The shooting spree in Southern California on Wednesday was the 353rd mass shooting in the United States in the past 336 days so far this year, according to a database that tracks mass shootings in the country.
This is how often shootings involving four or more people being shot but necessarily killed occurred in the United States this year, revealed the database shootingtracker.com based on compilations of news reports.
By that criteria, the tracker said Wednesday's shooting rampage at a San Bernardino social services center, which killed at least 14 people and injured 21 others, was the 353rd mass shooting so far this year.
On average, more than one mass shooting incident happened every day in the United States in 2015, the tracker showed.
The San Bernardino rampage, the worst so far in the year, also was the country's deadliest mass shooting since the Newtown, Connecticut, school tragedy three years ago that left 26 children and adults dead.
Many of the mass shooting incidents compiled by the tracker did not grab headlines and for those who did become a national breaking news, they soon sank into obscurity to new incidents.
The following are other high-profile mass shooting incidents which happened in 2015.
On Nov. 27, a gunman shot down three people and injured nine others at a family planning clinic in Colorado Springs, Colorado.
"We have to do something about the easy accessibility of weapons of war on our streets to people who have no business wielding them," U.S. President Barack Obama said in a statement after the incident.
"Period. Enough is enough," he said.
On Oct. 1, nine people were killed and nine more injured in a campus shooting at Umpqua Community College in southern Oregon.
The gunman, 26-year-old Chris Harper-Mercer, was shot dead after an exchange of gunfire with police forces. After initial investigation, authorities said the Oregon gunman had a cache of 13 weapons, body armor and ammunition.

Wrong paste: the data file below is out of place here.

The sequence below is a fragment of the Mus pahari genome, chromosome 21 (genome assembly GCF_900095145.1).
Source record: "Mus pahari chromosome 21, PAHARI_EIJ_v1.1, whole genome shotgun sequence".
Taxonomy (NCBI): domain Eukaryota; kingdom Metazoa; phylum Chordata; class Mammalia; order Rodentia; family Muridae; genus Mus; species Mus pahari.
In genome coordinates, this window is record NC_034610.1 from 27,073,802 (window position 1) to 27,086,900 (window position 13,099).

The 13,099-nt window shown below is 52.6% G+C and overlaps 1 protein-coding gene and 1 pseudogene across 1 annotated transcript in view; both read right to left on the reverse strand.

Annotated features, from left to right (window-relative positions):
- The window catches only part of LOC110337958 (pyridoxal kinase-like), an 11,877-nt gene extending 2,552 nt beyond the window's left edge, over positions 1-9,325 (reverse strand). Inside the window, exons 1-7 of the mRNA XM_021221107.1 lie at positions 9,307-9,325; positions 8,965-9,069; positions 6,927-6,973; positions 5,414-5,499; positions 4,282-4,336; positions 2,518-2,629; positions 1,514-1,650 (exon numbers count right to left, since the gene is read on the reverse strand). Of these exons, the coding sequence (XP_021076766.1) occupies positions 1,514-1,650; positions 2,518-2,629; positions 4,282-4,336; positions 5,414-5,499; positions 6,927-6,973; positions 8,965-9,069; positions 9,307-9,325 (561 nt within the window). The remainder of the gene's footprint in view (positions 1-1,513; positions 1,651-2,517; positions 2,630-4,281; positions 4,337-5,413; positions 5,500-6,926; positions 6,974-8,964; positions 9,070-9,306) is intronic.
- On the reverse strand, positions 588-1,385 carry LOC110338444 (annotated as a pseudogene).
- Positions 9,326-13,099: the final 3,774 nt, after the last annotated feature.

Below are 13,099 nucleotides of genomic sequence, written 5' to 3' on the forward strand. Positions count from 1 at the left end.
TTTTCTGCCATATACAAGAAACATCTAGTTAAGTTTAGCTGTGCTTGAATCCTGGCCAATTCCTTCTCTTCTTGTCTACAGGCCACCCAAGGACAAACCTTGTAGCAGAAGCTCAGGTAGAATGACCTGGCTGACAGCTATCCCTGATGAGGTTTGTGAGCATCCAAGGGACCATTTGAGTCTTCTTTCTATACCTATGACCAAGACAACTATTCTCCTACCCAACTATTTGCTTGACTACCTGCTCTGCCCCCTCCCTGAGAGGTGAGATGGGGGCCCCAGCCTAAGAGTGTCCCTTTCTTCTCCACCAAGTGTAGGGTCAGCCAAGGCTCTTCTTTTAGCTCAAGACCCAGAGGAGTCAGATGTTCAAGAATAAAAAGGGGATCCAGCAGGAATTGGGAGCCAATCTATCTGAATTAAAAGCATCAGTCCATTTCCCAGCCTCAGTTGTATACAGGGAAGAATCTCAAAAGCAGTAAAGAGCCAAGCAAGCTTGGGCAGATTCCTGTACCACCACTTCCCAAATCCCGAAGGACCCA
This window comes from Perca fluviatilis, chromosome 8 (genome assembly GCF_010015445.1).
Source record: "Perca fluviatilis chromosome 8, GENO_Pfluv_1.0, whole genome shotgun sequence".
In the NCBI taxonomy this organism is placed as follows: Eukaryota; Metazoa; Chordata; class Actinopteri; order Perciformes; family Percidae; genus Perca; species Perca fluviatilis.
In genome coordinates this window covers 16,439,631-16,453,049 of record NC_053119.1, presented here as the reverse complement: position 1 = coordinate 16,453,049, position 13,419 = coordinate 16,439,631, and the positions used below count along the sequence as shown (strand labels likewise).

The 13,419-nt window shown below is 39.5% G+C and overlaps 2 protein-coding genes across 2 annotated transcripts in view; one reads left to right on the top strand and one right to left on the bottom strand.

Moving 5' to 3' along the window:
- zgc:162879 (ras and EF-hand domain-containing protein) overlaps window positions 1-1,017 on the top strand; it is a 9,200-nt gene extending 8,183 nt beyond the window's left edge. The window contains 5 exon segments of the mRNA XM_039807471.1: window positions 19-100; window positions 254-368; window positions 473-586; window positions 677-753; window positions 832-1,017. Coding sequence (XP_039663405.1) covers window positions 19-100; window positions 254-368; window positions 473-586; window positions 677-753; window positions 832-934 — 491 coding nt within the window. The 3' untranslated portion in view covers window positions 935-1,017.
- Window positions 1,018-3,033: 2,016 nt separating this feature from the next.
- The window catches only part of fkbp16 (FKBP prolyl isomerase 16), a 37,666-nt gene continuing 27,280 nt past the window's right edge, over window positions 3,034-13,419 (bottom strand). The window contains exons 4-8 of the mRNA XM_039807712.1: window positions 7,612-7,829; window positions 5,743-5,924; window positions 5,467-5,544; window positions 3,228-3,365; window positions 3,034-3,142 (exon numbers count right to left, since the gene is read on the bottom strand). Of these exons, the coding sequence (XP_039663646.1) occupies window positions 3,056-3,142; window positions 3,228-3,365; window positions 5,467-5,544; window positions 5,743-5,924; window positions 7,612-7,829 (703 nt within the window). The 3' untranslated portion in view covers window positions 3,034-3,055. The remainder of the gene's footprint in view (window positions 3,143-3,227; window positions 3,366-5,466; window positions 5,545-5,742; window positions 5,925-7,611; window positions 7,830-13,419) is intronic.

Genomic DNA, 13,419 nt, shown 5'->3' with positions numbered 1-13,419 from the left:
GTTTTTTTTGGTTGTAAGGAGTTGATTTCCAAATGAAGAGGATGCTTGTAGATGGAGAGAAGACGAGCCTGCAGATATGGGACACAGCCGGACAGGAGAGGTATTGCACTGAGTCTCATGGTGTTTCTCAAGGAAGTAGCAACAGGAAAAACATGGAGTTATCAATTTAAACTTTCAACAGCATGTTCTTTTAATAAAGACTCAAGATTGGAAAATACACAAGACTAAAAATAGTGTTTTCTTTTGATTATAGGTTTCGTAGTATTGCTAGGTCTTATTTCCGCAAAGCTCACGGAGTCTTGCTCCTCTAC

Hours after the shooting, grim-faced Obama slammed Congress and gun-rights lobby groups for obstructing reforms of gun control laws.
On June 17, nine people were killed at an African-American church in Charleston, South Carolina in what the authorities described as "a hate crime" by a white gunman.
After the incident, while calling for reforms of gun control policies in the United States, Obama also issued sharp remarks about ingrained racism in the country.
"The legacy of slavery, Jim Crow, discrimination in almost every institution of our lives, you know, that casts a long shadow, and that's still part of our DNA that's passed on," Obama said in an interview with comedian Marc Maron for his popular podcast "WTF."
"We're not cured of it," said Obama. "Societies don't overnight completely erase everything that happened two to 300 years prior."
Following the 2012 school mass shootings in Newtown, Connecticut, which claimed 26 lives, including 20 children, the Obama administration initiated but failed to push stronger gun control laws.
The laws, whose sections included expanded background checks and bans on assault weapons, were stymied in Congress after staunch opposition from Republican lawmakers and gun-rights lobby groups.
During his presidency, Obama has been confronted with more than a dozen of high-profile mass shootings, and in an interview earlier this year he called the failure to reform U.S. gun laws "one of the greatest frustrations" of his presidency.
"If you ask me where has been the one area where I feel that I've been most frustrated and most stymied, it is the fact that the United States of America is the one advanced nation on Earth in which we do not have sufficient common-sense gun safety laws, even in the face of repeated mass killings," Obama told BBC in an interview in July.